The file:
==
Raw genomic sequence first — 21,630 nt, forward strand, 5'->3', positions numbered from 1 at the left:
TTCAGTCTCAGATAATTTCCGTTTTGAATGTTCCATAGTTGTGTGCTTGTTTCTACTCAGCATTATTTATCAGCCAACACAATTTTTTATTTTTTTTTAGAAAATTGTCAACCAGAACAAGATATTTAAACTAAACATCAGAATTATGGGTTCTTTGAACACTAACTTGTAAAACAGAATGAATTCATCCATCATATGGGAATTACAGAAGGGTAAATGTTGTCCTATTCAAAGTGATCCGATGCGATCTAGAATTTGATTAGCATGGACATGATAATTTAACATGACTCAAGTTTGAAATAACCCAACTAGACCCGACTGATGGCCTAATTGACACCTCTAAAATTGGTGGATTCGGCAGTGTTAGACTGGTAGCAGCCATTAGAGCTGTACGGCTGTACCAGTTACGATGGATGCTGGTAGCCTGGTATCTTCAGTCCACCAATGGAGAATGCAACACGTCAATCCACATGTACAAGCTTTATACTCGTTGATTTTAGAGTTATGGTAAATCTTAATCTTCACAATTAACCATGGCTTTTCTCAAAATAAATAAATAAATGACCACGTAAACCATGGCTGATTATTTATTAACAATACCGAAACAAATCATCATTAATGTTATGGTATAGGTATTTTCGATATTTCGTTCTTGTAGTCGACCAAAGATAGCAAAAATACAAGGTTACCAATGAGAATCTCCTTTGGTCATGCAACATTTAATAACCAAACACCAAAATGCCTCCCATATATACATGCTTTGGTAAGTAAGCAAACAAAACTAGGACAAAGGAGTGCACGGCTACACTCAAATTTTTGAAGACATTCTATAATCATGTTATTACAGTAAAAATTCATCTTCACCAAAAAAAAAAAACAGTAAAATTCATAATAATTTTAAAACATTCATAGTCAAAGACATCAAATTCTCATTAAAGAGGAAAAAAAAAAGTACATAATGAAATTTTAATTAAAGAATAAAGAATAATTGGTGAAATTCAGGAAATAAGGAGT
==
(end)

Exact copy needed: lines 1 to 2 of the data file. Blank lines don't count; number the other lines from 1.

Raw genomic sequence first — 21,630 nt, forward strand, 5'->3', positions numbered from 1 at the left:
TTCAGTCTCAGATAATTTCCGTTTTGAATGTTCCATAGTTGTGTGCTTGTTTCTACTCAGCATTATTTATCAGCCAACACAATTTTTTATTTTTTTTTAGAAAATTGTCAACCAGAACAAGATATTTAAACTAAACATCAGAATTATGGGTTCTTTGAACACTAACTTGTAAAACAGAATGAATTCATCCATCATATGGGAATTACAGAAGGGTAAATGTTGTCCTATTCAAAGTGATCCGATGCGATCTAGAATTTGATTAGCATGGACATGATAATTTAACATGACTCAAGTTTGAAATAACCCAACTAGACCCGACTGATGGCCTAATTGACACCTCTAAAATTGGTGGATTCGGCAGTGTTAGACTGGTAGCAGCCATTAGAGCTGTACGGCTGTACCAGTTACGATGGATGCTGGTAGCCTGGTATCTTCAGTCCACCAATGGAGAATGCAACACGTCAATCCACATGTACAAGCTTTATACTCGTTGATTTTAGAGTTATGGTAAATCTTAATCTTCACAATTAACCATGGCTTTTCTCAAAATAAATAAATAAATGACCACGTAAACCATGGCTGATTATTTATTAACAATACCGAAACAAATCATCATTAATGTTATGGTATAGGTATTTTCGATATTTCGTTCTTGTAGTCGACCAAAGATAGCAAAAATACAAGGTTACCAATGAGAATCTCCTTTGGTCATGCAACATTTAATAACCAAACACCAAAATGCCTCCCATATATACATGCTTTGGTAAGTAAGCAAACAAAACTAGGACAAAGGAGTGCACGGCTACACTCAAATTTTTGAAGACATTCTATAATCATGTTATTACAGTAAAAATTCATCTTCACCAAAAAAAAAAAACAGTAAAATTCATAATAATTTTAAAACATTCATAGTCAAAGACATCAAATTCTCATTAAAGAGGAAAAAAAAAAGTACATAATGAAATTTTAATTAAAGAATAAAGAATAATTGGTGAAATTCAGGAAATAAGGAGT